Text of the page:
Overall, the CHWs in this study in both control and intervention arms displayed high levels of competence in terms of correct classification of iCCM conditions and appropriate treatment for malaria and diarrhoea. This is mainly due to the fact that both groups had recently been trained in iCCM. However, they performed well only in two of the three iCCM conditions, most likely due to the fact that pneumonia is more complicated to diagnose and treat. These results are similar to those found by a recent demonstration project in Uganda [40]. In the Ugandan demonstration study, appropriate treatment for pneumonia was lowest at 88.2% vs 97.1% for fever and 92.4% for diarrhoea.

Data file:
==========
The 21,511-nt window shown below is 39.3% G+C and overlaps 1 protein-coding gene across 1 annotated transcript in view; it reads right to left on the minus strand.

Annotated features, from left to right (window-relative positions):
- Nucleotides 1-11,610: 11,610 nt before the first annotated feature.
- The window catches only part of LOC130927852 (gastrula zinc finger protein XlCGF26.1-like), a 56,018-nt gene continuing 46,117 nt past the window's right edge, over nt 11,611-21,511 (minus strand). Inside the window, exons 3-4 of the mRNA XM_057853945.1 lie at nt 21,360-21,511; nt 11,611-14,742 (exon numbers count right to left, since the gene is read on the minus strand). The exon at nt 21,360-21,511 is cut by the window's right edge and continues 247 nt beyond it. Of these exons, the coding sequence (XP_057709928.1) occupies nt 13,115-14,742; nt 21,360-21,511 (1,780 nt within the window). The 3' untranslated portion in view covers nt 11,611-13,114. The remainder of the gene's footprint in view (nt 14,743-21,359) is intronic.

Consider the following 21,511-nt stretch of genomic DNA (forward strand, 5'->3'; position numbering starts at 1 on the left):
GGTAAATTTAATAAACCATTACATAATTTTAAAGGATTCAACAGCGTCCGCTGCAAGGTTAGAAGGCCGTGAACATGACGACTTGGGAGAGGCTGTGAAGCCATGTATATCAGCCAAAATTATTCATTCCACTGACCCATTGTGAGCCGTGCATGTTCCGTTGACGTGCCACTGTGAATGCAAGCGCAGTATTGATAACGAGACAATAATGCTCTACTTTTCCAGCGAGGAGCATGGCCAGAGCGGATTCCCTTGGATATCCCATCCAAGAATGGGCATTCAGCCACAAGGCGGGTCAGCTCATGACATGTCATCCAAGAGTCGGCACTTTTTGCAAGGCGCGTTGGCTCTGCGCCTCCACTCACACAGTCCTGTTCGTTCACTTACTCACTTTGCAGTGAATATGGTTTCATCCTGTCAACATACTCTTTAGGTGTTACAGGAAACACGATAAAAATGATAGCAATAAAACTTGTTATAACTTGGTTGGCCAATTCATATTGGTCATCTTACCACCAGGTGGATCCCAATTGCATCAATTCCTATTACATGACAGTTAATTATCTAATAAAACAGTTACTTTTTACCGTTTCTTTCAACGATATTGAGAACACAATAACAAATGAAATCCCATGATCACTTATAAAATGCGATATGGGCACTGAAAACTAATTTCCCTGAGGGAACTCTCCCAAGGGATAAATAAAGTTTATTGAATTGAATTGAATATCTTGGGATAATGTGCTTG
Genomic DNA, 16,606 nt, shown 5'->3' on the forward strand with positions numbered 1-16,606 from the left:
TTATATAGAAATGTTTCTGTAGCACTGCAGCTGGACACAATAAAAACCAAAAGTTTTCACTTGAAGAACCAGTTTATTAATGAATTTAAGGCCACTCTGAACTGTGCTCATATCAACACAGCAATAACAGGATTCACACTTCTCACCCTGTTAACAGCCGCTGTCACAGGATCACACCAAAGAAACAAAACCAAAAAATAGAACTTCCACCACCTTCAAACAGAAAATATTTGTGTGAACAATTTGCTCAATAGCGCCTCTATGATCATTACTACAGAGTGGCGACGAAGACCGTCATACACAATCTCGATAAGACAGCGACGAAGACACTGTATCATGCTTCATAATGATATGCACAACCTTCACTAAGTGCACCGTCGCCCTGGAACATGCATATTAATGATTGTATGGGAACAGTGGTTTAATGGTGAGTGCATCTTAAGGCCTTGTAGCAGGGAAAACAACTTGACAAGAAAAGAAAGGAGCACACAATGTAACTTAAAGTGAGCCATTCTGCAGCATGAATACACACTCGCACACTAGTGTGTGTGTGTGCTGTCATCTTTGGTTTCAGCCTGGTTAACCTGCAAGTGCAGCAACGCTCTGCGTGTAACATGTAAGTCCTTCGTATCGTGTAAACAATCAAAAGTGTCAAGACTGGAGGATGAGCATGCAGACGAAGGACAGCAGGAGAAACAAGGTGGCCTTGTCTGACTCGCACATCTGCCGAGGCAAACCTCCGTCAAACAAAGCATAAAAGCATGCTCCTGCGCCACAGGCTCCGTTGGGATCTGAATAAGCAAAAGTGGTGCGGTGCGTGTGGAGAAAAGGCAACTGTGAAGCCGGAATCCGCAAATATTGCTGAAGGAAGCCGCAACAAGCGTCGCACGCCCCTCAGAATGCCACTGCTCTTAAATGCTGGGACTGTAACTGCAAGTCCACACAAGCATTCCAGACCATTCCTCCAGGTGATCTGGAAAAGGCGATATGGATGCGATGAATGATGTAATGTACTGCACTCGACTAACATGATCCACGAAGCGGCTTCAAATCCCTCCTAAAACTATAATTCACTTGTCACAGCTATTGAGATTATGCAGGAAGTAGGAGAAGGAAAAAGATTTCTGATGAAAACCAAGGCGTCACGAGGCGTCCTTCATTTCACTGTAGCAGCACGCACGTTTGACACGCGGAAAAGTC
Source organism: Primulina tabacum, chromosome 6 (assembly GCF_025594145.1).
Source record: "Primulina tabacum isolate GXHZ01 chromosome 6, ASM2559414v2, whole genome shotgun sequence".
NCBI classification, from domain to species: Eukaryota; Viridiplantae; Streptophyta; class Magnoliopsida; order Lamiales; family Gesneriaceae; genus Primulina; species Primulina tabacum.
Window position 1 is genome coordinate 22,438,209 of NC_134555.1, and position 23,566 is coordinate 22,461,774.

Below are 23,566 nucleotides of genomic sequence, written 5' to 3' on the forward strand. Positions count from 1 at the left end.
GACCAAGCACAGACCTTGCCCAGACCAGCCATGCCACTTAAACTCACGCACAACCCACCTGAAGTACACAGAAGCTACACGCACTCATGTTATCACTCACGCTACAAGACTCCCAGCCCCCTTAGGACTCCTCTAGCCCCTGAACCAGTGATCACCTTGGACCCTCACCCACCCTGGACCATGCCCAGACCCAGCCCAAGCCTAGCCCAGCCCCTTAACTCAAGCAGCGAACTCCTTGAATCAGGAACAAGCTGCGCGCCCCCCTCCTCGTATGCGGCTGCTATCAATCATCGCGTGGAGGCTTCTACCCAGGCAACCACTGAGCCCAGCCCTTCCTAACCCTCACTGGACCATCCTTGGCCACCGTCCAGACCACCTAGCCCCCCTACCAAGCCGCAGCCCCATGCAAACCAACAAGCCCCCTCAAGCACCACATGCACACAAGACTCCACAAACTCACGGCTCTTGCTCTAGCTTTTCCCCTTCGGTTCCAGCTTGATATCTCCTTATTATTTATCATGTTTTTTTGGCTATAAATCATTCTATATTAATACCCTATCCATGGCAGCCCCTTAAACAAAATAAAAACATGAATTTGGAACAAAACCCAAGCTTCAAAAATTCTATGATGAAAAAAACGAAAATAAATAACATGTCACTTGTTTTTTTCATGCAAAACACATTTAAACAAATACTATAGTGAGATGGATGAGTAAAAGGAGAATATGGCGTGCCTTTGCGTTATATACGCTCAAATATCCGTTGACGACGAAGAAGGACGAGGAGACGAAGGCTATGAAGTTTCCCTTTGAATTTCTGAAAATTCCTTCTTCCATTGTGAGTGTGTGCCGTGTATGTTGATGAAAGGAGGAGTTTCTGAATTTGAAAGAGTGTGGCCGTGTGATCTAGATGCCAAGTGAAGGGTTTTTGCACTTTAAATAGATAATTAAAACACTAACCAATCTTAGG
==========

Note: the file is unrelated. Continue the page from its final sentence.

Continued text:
Apart from the effect on appropriate treatment for pneumonia, the mHealth intervention was associated with good response from health facilities on iCCM commodities ordered as CHWs in the mHealth supported study arm were more than 2-3 times likely to receive the commodities they ordered compared to the non-mHealth supported CHWs. There is evidence that mHealth technologies are associated with lower lead times for drug re-supply and lower mean drug stockout rates [41]. What remains unclear in our study is why there was no difference between the mHealth supported CHWs and the non-mHealth supported CHWs in terms of availability of iCCM commodities and stockouts, despite more CHWs in the intervention reporting that they received the commodities they ordered. Caseload analysis from a costing component of this study, to be reported in a separate publication, showed that the intervention CHWs saw a total of 9356 cases of the three iCCM conditions while the control CHWs saw a total of 6069 cases. This means that although intervention CHWs received the commodities they ordered most of these commodities were consumed by the higher number of children they attended to. In fact, commodities consumption data showed that the intervention CHWs dispensed 60% of the commodities.